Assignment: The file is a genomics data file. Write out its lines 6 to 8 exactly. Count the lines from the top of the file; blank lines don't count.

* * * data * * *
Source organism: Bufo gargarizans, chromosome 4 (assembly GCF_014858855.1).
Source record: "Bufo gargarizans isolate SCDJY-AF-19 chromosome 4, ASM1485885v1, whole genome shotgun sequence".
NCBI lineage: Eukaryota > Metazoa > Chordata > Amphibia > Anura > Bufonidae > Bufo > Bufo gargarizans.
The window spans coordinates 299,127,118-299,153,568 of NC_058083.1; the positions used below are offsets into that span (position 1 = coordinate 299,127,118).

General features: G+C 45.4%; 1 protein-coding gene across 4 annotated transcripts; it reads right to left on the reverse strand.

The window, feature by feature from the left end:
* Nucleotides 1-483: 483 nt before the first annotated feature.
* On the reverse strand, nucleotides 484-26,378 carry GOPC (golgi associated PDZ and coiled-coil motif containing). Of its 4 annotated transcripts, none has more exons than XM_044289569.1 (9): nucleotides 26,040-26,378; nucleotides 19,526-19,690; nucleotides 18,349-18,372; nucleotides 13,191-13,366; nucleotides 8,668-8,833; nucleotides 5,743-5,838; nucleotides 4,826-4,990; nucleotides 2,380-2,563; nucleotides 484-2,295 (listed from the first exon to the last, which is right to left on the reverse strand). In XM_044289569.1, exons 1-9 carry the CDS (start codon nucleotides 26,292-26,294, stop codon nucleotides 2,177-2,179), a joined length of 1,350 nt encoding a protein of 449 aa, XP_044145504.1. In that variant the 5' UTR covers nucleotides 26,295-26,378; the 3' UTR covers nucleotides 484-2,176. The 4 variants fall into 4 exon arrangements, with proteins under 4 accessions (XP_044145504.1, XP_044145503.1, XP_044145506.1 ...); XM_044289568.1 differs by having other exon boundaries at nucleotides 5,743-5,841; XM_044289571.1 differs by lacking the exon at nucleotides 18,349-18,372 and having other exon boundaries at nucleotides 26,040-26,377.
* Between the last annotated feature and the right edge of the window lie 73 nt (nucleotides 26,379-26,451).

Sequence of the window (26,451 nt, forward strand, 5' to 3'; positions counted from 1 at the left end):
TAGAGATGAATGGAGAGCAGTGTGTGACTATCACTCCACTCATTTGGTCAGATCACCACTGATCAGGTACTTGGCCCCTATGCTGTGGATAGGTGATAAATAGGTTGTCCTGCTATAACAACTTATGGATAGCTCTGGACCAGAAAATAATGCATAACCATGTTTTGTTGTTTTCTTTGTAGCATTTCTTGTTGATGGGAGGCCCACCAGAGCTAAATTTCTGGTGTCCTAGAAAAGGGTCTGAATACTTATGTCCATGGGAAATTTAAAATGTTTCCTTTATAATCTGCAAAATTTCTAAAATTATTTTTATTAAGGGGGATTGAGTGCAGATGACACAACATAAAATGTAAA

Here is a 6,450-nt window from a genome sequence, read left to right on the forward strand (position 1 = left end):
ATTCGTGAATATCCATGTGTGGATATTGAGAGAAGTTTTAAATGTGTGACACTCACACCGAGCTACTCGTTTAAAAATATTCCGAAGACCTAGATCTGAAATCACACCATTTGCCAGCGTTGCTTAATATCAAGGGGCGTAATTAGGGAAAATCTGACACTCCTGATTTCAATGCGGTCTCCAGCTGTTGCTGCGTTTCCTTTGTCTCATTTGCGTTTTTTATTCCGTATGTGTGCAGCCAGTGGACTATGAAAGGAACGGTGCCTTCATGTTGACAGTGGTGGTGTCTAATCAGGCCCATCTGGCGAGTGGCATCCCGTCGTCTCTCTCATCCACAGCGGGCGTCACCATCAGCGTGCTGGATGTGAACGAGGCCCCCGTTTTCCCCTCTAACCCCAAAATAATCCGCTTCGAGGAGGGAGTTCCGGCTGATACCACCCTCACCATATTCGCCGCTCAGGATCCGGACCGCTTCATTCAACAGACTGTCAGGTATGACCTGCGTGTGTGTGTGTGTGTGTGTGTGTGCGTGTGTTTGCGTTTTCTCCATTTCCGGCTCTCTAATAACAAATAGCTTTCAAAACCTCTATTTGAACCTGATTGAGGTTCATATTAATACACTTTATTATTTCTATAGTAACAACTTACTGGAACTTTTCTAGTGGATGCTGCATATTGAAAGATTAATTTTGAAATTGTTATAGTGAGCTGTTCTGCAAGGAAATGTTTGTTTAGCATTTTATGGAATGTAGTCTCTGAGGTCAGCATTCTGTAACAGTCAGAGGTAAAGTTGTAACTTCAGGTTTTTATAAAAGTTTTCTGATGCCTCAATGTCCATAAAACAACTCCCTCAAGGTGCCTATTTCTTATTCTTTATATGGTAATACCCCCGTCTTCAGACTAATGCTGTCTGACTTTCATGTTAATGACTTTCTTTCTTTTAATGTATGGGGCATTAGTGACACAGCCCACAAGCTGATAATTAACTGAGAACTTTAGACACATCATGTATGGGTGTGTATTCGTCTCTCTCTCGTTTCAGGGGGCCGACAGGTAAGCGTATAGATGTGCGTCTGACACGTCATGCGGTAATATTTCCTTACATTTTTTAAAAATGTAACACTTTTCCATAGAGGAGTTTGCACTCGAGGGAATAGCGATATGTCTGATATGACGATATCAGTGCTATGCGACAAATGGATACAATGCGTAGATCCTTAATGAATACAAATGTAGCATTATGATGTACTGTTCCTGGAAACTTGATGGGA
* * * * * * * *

The window, feature by feature from the left end:
* Nucleotides 1-483: 483 nt before the first annotated feature.
* On the reverse strand, nucleotides 484-26,378 carry GOPC (golgi associated PDZ and coiled-coil motif containing). Of its 4 annotated transcripts, none has more exons than XM_044289569.1 (9): nucleotides 26,040-26,378; nucleotides 19,526-19,690; nucleotides 18,349-18,372; nucleotides 13,191-13,366; nucleotides 8,668-8,833; nucleotides 5,743-5,838; nucleotides 4,826-4,990; nucleotides 2,380-2,563; nucleotides 484-2,295 (listed from the first exon to the last, which is right to left on the reverse strand). In XM_044289569.1, exons 1-9 carry the CDS (start codon nucleotides 26,292-26,294, stop codon nucleotides 2,177-2,179), a joined length of 1,350 nt encoding a protein of 449 aa, XP_044145504.1. In that variant the 5' UTR covers nucleotides 26,295-26,378; the 3' UTR covers nucleotides 484-2,176. The 4 variants fall into 4 exon arrangements, with proteins under 4 accessions (XP_044145504.1, XP_044145503.1, XP_044145506.1 ...); XM_044289568.1 differs by having other exon boundaries at nucleotides 5,743-5,841; XM_044289571.1 differs by lacking the exon at nucleotides 18,349-18,372 and having other exon boundaries at nucleotides 26,040-26,377.